This past week a 90-foot tree fell onto a house in suburban Philadelphia killing a woman in her bed.
Falling limbs is a specialty area of the law of personal injury. When limbs or entire trees fall down, they can cause personal injury and property damage on unsuspecting neighbors. Trees are alive until they begin to die or get diseased after which gravity usually does its work.
Weather can help limbs weaken and later to fall along with lightning strikes, diseases and/or a lack of maintenance. But not every death or serious injury caused by a falling limb is actionable. In fact more are not than are and so when a lawyer is called upon to give advice we oftentimes must first have the tree examined by an expert. What we are looking for is the reason behind the weakened trunk or limb. Is it diseased, is there rotted wood, a heavy snow load of some other cause? And then the a good legal mind must ask whether the situation was obvious or should have been to the owner?
A tree trunk or a limb falling and causing a death is not in and of itself an actionable case. Accidents do happen, but not as often as some people would like to think. It is an untrained eye that quickly concludes it was a freak accident.
Godzilla might cause a freak accident. Zombies cause freaky accidents. Nature, on the other hand, is a predictable instigator.
Here is what the police chief was quoted as saying in this case.
The chief says Alan Cooper's injuries didn't appear to be serious.
A wet snow was falling but Murray says he doesn't think the incident was weather-related. He calls it a "freak accident."
Freak accident huh? How did you get from A to Z so quick and without an arborist?
Concluding this was a freak accident is not justified. What may look like a freak accident to an untrained layperson, which the chief would be, may actually have been by a condition that simple maintenance would have made obvious to the tree owner. We all carry homeowner’s insurance for a reason and most insurance policies don’t provide coverage based on strict liability; which means you have to show a defect in the property that was known or should have been discovered by the owner. A diseased and weakened tree trunk or limb is such a defect.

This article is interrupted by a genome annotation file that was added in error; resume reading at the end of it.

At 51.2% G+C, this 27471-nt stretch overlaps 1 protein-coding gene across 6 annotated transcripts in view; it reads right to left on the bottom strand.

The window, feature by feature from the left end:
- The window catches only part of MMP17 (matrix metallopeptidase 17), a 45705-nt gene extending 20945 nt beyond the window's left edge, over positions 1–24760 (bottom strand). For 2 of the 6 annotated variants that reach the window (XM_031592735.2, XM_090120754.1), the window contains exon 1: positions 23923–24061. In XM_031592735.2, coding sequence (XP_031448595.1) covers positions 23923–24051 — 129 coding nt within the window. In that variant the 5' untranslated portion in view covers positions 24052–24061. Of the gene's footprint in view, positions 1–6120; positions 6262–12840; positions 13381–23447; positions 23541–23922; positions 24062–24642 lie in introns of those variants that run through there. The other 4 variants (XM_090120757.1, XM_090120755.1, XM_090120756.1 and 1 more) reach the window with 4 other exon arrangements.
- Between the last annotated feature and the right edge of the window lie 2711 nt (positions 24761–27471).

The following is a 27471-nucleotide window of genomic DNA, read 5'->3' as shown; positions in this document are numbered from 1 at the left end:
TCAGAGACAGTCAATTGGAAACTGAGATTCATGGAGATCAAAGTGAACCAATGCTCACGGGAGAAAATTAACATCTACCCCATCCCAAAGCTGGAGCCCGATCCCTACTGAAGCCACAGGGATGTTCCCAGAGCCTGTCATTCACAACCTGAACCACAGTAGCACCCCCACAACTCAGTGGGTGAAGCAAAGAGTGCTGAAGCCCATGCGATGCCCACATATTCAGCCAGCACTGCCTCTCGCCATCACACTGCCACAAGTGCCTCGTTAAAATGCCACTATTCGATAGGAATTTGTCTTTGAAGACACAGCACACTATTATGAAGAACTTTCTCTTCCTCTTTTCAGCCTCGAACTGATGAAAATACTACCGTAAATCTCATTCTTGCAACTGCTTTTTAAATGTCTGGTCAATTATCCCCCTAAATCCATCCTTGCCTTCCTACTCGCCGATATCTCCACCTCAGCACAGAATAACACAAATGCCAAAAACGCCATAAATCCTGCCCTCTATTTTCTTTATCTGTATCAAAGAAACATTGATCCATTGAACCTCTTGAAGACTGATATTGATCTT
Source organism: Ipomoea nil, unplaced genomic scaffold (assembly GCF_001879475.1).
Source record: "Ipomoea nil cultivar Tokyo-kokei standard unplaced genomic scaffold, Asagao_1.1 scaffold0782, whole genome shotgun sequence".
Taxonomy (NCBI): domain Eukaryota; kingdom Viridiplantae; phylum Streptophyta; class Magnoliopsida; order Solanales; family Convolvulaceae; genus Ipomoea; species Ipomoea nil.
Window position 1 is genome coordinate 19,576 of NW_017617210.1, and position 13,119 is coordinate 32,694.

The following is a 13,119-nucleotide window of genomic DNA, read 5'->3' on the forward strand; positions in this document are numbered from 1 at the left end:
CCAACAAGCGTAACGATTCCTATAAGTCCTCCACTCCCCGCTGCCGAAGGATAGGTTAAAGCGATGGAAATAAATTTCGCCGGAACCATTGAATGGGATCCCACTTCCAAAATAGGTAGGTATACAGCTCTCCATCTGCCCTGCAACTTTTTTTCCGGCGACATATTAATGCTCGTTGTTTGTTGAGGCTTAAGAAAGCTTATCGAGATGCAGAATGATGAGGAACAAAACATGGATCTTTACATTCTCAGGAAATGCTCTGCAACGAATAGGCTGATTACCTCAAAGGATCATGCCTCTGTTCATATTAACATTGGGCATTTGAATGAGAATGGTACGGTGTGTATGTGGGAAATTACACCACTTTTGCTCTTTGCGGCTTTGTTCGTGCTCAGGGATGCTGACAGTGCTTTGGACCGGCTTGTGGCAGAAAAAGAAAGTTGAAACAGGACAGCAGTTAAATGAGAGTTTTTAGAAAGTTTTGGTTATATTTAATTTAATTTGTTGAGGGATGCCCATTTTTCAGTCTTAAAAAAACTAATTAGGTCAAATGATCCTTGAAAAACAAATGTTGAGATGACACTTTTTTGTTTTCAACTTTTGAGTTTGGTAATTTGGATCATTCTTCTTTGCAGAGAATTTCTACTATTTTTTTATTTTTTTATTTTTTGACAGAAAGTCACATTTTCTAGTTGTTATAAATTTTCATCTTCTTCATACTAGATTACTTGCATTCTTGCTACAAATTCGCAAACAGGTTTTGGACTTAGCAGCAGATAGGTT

What is an arborist? No, not an arsonist, but an arborist. ARBORIST
“Tree experts, known as Arborists, provide a variety of services to help you care for the valuable investment you have made in your trees. An arborist can determine what type of pruning is necessary to maintain or improve the health, appearance, and safety of your trees.”
So in this situation examining the tree before the insurance company comes in to haul it away to destroy it is not just advisable, it is imperative. Because without the tree limb all your evidence is gone as is your way of proving a case. There are reasons to hire a lawyer the day of the accident and not because you are a greedy litigious bastard out to get your neighbor. You need someone who can gather and preserve the evidence you will need if you should later want to file a personal injury or property damage claim. Insurance companies want it to be a freak accident and you won’t. Insurance adjusters run in to “clean up the mess” but with the intention of cleaning up the evidence. Yes, they do.
Insurance Claim Tip: Keep the diseased limb or the trunk. It's your yard it fell in so you get to say who comes on your property and what they can remove. Call a lawyer ASAP and hopefully one who knows his or her way around the courtroom. Because without the tree limb all your evidence is gone as is your way of proving a case.
Insurance companies do not help people to prove claims, quite the opposite. And so if you find yourself in this situation and are talking to a very friendly insurance adjuster, (even if they are from your own insurance company) don’t be fooled by their friendly demeanor. Do yourself a favor and secure the tree limb as evidence and then don’t let it out of your control until your lawyer has been hired and the lawyer has had the limb examined by an expert arborist.
And yes, on occasion we do handle these cases. But never when the evidence has already been destroyed.
- Arborist - Iowa State University Extension and Outreach
- Choosing an Arborist, ISU Extension
- FORESTRY EXTENSION NOTES - Iowa State University
- ISU Forestry Extension - Staff: Dr. Jesse A. Randall
- Board Members - Iowa Arborist Association
- International Society of Arboriculture - Search for Degrees
- How to Become a Certified Arborist: Certification and Career
- Arborist Schools and Colleges in the U.S.
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